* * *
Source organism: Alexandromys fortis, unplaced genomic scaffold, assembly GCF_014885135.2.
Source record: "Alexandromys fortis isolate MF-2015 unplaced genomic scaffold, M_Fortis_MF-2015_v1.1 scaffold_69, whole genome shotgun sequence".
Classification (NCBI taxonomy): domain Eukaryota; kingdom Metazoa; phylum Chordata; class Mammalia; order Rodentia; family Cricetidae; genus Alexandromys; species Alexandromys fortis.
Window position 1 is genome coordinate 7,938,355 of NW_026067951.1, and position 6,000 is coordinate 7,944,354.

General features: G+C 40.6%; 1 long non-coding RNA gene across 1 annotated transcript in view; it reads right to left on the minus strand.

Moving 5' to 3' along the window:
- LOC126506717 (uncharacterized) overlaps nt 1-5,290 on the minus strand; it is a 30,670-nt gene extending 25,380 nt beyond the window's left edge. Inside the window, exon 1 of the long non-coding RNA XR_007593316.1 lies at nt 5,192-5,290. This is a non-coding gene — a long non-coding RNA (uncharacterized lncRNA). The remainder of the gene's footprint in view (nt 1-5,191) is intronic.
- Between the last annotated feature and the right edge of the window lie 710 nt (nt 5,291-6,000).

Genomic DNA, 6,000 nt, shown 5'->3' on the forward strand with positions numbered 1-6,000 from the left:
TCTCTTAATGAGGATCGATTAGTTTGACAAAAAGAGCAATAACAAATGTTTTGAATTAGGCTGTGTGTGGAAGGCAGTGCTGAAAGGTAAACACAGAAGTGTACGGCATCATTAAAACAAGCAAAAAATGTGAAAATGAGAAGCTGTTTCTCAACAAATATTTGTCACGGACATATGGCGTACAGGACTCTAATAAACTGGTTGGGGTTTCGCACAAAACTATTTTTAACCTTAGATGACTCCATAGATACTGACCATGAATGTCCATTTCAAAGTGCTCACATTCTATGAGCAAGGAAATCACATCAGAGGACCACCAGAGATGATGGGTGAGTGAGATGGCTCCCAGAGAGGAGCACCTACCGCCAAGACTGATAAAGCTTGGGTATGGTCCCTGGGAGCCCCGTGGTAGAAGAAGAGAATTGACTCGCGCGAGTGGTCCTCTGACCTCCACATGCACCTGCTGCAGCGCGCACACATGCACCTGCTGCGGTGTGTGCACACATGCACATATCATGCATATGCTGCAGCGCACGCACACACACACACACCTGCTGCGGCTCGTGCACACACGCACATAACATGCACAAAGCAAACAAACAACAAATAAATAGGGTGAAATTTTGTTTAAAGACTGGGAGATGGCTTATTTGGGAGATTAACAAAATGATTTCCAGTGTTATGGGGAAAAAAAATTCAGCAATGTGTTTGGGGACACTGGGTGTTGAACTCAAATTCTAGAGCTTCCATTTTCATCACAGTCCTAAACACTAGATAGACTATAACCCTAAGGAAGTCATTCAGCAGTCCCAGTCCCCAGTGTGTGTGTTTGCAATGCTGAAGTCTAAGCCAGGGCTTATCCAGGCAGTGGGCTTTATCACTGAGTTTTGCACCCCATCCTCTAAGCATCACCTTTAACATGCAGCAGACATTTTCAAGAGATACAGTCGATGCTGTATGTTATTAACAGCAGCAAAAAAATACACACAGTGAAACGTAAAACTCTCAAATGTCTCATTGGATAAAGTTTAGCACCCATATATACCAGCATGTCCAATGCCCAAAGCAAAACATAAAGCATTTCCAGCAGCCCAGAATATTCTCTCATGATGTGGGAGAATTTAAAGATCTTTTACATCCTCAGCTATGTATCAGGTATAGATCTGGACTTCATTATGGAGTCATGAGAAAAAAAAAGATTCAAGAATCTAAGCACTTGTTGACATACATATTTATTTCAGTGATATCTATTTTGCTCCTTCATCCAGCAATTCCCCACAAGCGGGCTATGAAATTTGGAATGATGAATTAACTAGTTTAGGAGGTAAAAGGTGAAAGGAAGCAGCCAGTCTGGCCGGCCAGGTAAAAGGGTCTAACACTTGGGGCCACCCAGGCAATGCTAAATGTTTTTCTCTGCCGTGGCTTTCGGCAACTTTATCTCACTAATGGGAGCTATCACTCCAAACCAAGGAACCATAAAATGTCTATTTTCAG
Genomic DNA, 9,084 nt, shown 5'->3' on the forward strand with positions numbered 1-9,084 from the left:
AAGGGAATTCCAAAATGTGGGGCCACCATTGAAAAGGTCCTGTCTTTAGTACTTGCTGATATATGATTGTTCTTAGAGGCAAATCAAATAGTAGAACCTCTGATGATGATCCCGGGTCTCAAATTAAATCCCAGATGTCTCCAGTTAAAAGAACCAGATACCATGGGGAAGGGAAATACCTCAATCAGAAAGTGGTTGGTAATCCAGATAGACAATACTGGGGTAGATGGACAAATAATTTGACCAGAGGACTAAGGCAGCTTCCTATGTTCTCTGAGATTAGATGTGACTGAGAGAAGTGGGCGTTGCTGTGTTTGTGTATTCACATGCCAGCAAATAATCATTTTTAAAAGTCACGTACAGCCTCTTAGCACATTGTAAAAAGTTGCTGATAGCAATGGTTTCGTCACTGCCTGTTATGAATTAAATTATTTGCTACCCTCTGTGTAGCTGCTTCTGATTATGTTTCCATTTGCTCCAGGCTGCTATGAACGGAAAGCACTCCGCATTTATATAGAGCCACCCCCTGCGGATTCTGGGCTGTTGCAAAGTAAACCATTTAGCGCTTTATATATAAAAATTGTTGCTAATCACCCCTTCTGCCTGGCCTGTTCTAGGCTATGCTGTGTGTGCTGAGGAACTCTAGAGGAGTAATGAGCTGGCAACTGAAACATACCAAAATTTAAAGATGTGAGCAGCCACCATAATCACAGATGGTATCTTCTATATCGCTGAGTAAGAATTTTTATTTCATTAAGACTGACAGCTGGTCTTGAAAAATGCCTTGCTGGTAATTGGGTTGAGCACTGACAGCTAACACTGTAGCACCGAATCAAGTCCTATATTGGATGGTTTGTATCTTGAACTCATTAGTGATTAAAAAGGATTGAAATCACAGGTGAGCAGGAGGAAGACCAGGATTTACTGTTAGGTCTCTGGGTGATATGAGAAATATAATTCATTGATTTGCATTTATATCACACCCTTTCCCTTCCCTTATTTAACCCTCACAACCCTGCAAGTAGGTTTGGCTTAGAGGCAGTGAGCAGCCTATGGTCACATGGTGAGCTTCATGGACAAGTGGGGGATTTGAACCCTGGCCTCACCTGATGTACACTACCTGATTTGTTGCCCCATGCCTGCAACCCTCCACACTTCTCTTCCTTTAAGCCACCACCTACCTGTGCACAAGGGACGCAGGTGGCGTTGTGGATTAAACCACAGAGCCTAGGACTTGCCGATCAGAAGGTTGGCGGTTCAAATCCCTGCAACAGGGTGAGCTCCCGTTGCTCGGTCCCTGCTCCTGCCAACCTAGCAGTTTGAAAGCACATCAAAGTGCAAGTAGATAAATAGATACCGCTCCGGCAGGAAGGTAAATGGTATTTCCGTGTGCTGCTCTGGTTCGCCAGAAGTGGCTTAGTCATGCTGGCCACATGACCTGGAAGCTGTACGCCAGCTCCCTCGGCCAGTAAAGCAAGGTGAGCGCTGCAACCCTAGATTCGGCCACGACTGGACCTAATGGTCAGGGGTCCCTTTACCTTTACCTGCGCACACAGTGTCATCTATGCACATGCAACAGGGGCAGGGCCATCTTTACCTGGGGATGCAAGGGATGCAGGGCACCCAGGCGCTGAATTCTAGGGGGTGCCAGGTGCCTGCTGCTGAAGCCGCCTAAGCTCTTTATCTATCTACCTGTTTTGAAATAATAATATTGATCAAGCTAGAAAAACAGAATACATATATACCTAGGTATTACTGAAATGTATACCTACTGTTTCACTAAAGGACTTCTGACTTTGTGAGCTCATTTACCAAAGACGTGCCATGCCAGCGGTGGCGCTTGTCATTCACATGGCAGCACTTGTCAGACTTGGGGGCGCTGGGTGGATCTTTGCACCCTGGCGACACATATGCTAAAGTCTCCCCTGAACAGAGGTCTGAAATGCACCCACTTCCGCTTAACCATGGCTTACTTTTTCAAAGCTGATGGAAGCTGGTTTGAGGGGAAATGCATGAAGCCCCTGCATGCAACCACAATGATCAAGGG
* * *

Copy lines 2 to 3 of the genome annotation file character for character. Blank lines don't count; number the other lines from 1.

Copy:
Source record: "Alexandromys fortis isolate MF-2015 unplaced genomic scaffold, M_Fortis_MF-2015_v1.1 scaffold_69, whole genome shotgun sequence".
Classification (NCBI taxonomy): domain Eukaryota; kingdom Metazoa; phylum Chordata; class Mammalia; order Rodentia; family Cricetidae; genus Alexandromys; species Alexandromys fortis.